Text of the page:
The world over newspapers and TV news programs are carrying the devastating pictures of villages covered with red toxic sludge. The disaster in Ajka is on everybody's lips. So I don't have to report about the events here.
Instead I will turn to a lighter subject: the rise and fall of the mayor of Esztergom. His name is Tamás Meggyes, and in the last ten years he became infamous nationwide. He was the terror of the town. I wondered when Viktor Orbán would have enough of Meggyes and would make sure that he was not a candidate for parliament and for mayor in 2010. I wrote about him and what he did to Esztergom, a city of 30,000, a year ago. Orbán didn't get rid of him, and at the time of the national elections it looked as if he had bet on the right horse after all. Meggyes won his seat easily. But then came the prospect of having Meggyes as mayor for another four years and the inhabitants of Esztergom unequivocally said "no way!"
The leading local members of the different parties got together and decided to support an independent candidate, Éva Tétényi, an architect. MSZP, MDF, LMP, some Fidesz members who formed a civic group called Civil Association for the City of Esztergom, and, yes, even the local Jobbik supported her in order to get rid of Meggyes who shows signs of mental instability. I remember the consternation in liberal circles about the morality of making common cause with Jobbik even if on the local level. Was it the right thing to do? Certainly the local liberals didn't have compunctions. They felt that first and foremost they had to get rid of Meggyes.
And it worked. Voter turnout was unusually high and Meggyes suffered a devastating defeat. Three-quarters of the votes went to Tétényi supported by all political forces, including some Fidesz leaders who had had enough of the incumbent. An awful weight was lifted. Newspapermen who visited Esztergom from Győr talked about the smiling faces of people on the streets. At the same time some were worried that Éva Tétényi will have a very difficult time because on the city council out of the fourteen members nine are from Fidesz, including Meggyes himself who managed to win a seat. She will have a difficult time, that is, if she ever manages to actually become the mayor of Esztergom.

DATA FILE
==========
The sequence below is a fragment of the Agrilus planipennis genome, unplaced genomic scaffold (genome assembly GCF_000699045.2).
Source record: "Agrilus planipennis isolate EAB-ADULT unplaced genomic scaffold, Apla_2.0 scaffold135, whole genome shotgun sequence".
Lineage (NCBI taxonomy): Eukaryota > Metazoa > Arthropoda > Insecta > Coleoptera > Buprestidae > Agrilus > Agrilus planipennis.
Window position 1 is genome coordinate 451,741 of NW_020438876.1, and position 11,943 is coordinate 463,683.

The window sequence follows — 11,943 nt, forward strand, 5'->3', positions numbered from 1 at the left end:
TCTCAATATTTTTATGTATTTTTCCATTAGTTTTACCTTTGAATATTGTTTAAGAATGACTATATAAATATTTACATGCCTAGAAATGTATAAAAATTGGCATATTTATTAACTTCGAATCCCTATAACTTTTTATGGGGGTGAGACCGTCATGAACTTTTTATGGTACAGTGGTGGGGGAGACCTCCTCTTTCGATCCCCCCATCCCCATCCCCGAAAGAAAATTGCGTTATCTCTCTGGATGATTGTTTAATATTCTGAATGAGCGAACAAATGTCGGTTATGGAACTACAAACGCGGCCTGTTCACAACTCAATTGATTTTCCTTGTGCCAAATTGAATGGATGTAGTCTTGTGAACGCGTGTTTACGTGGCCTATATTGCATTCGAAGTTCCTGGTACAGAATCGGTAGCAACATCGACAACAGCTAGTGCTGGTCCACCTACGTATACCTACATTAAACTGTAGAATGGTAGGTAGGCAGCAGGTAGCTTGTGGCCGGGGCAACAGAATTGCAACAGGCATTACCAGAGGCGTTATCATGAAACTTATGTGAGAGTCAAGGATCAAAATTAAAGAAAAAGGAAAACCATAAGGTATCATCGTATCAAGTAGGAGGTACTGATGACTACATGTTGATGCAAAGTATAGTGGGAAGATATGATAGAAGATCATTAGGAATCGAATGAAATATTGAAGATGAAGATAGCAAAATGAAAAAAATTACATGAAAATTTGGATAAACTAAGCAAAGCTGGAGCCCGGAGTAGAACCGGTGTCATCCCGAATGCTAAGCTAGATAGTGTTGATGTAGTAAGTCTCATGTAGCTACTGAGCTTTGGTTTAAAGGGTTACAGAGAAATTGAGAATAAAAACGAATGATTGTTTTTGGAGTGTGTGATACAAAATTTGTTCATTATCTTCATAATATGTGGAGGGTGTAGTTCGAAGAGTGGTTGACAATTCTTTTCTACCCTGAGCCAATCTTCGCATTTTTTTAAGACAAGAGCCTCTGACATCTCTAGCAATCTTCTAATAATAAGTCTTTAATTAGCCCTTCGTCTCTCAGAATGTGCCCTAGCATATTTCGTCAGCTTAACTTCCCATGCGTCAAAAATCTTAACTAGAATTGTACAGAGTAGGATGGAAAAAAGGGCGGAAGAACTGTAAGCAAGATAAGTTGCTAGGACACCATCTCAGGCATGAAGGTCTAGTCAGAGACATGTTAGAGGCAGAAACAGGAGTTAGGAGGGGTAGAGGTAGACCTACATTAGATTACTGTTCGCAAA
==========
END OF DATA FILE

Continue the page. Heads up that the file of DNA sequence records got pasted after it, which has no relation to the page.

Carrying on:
Meggyes refuses to hand over the office and the local Fidesz is protesting the results. According to Meggyes and his cronies the opposition cheated. So, Tétényi set up shop in one of the corridors of city hall. Meggyes went by her one day and asked whether her conscience is clear because "dark forces are behind her."
The Fidesz members of the city council, eight of them plus one independent, protested (óvást emeltek). They claim that at early dawn on election day–that is during the campaign silence–disparaging pamphlets about Meggyes were distributed. Moreover, they claim that there have been continuing voting irregularities. The villains are "entrepreneurs and businessmen who in the last three years committed terrorist acts against Tamás Meggyes." They also claim that unnamed persons stole intimate pictures of the mayor from his very own laptop. Apparently these pictures are already available on the internet. At the end, they said, they "accept the results but maintain that these results were arrived at through electoral fraud."
As far as I know, these terrorist acts exist only in Tamás Meggyes's head. I would be surprised if even a single one turned out to have any foundation. As for the "protest," I don't know what these people want to achieve with it. However, one thing is sure: even if Tétényi eventually manages to get an office in city hall, Meggyes and his supporters on the council will make sure that no business is ever successfully concluded in Esztergom. In the end, most likely he will win.